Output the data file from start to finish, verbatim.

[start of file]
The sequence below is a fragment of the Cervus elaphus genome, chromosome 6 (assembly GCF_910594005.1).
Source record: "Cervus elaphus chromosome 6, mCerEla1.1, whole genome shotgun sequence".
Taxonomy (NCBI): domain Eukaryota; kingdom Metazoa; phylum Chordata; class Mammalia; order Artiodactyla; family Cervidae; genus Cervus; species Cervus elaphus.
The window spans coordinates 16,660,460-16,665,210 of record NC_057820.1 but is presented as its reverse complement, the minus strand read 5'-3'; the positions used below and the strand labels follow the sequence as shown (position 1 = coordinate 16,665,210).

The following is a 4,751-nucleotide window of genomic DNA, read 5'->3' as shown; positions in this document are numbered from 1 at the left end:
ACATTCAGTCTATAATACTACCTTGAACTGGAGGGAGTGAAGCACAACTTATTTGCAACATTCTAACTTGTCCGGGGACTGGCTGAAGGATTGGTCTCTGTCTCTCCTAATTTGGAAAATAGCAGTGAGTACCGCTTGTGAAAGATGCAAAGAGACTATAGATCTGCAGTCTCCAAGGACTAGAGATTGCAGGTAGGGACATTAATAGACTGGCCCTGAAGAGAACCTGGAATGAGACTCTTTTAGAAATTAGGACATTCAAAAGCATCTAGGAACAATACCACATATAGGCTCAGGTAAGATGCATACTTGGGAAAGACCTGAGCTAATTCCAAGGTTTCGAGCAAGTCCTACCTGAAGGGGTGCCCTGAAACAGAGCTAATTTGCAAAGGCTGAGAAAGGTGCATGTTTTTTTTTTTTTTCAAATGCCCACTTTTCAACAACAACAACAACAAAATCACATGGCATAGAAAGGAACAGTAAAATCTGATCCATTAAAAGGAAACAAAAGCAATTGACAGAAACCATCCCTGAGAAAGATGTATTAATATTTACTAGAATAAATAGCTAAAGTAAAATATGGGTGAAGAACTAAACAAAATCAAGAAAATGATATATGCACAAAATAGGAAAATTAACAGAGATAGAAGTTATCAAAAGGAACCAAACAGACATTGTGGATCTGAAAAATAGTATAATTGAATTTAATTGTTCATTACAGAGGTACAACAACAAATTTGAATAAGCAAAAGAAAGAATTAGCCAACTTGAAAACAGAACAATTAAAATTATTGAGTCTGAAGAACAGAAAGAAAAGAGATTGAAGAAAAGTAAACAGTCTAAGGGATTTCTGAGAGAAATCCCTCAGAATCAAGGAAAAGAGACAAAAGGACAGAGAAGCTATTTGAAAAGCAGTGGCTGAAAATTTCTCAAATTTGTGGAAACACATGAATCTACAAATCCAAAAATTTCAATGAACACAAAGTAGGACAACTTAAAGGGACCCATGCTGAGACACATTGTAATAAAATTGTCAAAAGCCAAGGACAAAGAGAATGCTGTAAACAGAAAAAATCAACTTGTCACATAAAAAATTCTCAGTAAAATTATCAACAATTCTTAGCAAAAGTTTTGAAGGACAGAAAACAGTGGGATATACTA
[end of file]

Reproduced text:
The sequence below is a fragment of the Cervus elaphus genome, chromosome 6 (assembly GCF_910594005.1).
Source record: "Cervus elaphus chromosome 6, mCerEla1.1, whole genome shotgun sequence".
Taxonomy (NCBI): domain Eukaryota; kingdom Metazoa; phylum Chordata; class Mammalia; order Artiodactyla; family Cervidae; genus Cervus; species Cervus elaphus.
The window spans coordinates 16,660,460-16,665,210 of record NC_057820.1 but is presented as its reverse complement, the minus strand read 5'-3'; the positions used below and the strand labels follow the sequence as shown (position 1 = coordinate 16,665,210).

The following is a 4,751-nucleotide window of genomic DNA, read 5'->3' as shown; positions in this document are numbered from 1 at the left end:
ACATTCAGTCTATAATACTACCTTGAACTGGAGGGAGTGAAGCACAACTTATTTGCAACATTCTAACTTGTCCGGGGACTGGCTGAAGGATTGGTCTCTGTCTCTCCTAATTTGGAAAATAGCAGTGAGTACCGCTTGTGAAAGATGCAAAGAGACTATAGATCTGCAGTCTCCAAGGACTAGAGATTGCAGGTAGGGACATTAATAGACTGGCCCTGAAGAGAACCTGGAATGAGACTCTTTTAGAAATTAGGACATTCAAAAGCATCTAGGAACAATACCACATATAGGCTCAGGTAAGATGCATACTTGGGAAAGACCTGAGCTAATTCCAAGGTTTCGAGCAAGTCCTACCTGAAGGGGTGCCCTGAAACAGAGCTAATTTGCAAAGGCTGAGAAAGGTGCATGTTTTTTTTTTTTTTCAAATGCCCACTTTTCAACAACAACAACAACAAAATCACATGGCATAGAAAGGAACAGTAAAATCTGATCCATTAAAAGGAAACAAAAGCAATTGACAGAAACCATCCCTGAGAAAGATGTATTAATATTTACTAGAATAAATAGCTAAAGTAAAATATGGGTGAAGAACTAAACAAAATCAAGAAAATGATATATGCACAAAATAGGAAAATTAACAGAGATAGAAGTTATCAAAAGGAACCAAACAGACATTGTGGATCTGAAAAATAGTATAATTGAATTTAATTGTTCATTACAGAGGTACAACAACAAATTTGAATAAGCAAAAGAAAGAATTAGCCAACTTGAAAACAGAACAATTAAAATTATTGAGTCTGAAGAACAGAAAGAAAAGAGATTGAAGAAAAGTAAACAGTCTAAGGGATTTCTGAGAGAAATCCCTCAGAATCAAGGAAAAGAGACAAAAGGACAGAGAAGCTATTTGAAAAGCAGTGGCTGAAAATTTCTCAAATTTGTGGAAACACATGAATCTACAAATCCAAAAATTTCAATGAACACAAAGTAGGACAACTTAAAGGGACCCATGCTGAGACACATTGTAATAAAATTGTCAAAAGCCAAGGACAAAGAGAATGCTGTAAACAGAAAAAATCAACTTGTCACATAAAAAATTCTCAGTAAAATTATCAACAATTCTTAGCAAAAGTTTTGAAGGACAGAAAACAGTGGGATATACTA